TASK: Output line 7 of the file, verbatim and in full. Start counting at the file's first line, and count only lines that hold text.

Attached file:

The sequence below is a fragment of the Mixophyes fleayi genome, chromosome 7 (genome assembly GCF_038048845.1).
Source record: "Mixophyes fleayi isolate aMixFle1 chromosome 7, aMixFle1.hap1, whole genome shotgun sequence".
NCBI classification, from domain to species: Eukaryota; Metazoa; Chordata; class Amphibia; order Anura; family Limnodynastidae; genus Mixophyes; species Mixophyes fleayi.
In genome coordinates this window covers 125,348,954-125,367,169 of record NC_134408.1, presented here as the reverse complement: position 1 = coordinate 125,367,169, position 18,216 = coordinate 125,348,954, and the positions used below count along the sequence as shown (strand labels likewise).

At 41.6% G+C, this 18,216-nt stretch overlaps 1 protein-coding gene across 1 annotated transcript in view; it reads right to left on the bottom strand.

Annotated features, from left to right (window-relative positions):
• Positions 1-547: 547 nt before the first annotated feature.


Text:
• Positions 1-547: 547 nt before the first annotated feature.